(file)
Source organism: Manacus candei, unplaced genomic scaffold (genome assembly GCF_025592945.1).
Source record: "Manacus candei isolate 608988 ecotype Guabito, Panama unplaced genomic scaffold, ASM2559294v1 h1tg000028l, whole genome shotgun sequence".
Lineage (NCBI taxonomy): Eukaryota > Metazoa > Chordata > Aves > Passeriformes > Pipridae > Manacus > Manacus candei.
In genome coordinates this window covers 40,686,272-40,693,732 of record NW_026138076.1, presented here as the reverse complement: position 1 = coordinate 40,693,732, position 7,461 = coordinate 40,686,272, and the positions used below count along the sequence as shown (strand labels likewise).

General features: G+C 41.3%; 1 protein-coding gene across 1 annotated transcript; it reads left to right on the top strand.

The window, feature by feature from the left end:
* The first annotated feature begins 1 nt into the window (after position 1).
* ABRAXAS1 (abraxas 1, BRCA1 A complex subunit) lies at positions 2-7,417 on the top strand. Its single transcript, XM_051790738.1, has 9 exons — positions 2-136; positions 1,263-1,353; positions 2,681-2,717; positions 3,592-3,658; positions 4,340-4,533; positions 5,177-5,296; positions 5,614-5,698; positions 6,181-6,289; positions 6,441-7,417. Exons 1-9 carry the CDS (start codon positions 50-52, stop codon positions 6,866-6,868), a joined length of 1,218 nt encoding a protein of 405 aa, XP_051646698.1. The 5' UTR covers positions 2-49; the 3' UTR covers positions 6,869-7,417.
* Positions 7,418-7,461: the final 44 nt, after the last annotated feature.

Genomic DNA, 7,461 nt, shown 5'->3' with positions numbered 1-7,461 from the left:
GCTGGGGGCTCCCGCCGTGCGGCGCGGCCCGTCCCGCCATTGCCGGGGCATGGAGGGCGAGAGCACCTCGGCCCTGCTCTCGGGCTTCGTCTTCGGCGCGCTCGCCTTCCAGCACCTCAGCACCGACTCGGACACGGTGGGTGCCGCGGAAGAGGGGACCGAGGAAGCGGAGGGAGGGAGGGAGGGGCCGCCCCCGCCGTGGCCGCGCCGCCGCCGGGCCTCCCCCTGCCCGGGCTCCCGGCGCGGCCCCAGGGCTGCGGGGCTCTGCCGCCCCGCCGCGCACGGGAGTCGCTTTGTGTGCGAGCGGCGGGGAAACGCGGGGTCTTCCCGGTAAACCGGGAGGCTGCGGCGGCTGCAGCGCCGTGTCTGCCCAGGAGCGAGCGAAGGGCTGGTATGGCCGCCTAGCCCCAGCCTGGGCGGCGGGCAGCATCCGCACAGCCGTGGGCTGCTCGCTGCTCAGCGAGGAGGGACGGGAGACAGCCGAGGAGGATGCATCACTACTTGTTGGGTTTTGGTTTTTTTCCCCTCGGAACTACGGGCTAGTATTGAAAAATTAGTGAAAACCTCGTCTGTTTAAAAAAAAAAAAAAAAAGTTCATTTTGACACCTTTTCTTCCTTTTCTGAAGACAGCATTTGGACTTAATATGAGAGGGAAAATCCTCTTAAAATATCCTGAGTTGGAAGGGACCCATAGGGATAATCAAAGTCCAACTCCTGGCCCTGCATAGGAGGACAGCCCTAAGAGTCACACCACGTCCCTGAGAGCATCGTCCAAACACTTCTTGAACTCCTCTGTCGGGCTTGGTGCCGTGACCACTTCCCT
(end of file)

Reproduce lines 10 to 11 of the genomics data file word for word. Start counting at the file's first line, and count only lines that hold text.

Genomic DNA, 7,461 nt, shown 5'->3' with positions numbered 1-7,461 from the left:
GCTGGGGGCTCCCGCCGTGCGGCGCGGCCCGTCCCGCCATTGCCGGGGCATGGAGGGCGAGAGCACCTCGGCCCTGCTCTCGGGCTTCGTCTTCGGCGCGCTCGCCTTCCAGCACCTCAGCACCGACTCGGACACGGTGGGTGCCGCGGAAGAGGGGACCGAGGAAGCGGAGGGAGGGAGGGAGGGGCCGCCCCCGCCGTGGCCGCGCCGCCGCCGGGCCTCCCCCTGCCCGGGCTCCCGGCGCGGCCCCAGGGCTGCGGGGCTCTGCCGCCCCGCCGCGCACGGGAGTCGCTTTGTGTGCGAGCGGCGGGGAAACGCGGGGTCTTCCCGGTAAACCGGGAGGCTGCGGCGGCTGCAGCGCCGTGTCTGCCCAGGAGCGAGCGAAGGGCTGGTATGGCCGCCTAGCCCCAGCCTGGGCGGCGGGCAGCATCCGCACAGCCGTGGGCTGCTCGCTGCTCAGCGAGGAGGGACGGGAGACAGCCGAGGAGGATGCATCACTACTTGTTGGGTTTTGGTTTTTTTCCCCTCGGAACTACGGGCTAGTATTGAAAAATTAGTGAAAACCTCGTCTGTTTAAAAAAAAAAAAAAAAAGTTCATTTTGACACCTTTTCTTCCTTTTCTGAAGACAGCATTTGGACTTAATATGAGAGGGAAAATCCTCTTAAAATATCCTGAGTTGGAAGGGACCCATAGGGATAATCAAAGTCCAACTCCTGGCCCTGCATAGGAGGACAGCCCTAAGAGTCACACCACGTCCCTGAGAGCATCGTCCAAACACTTCTTGAACTCCTCTGTCGGGCTTGGTGCCGTGACCACTTCCCT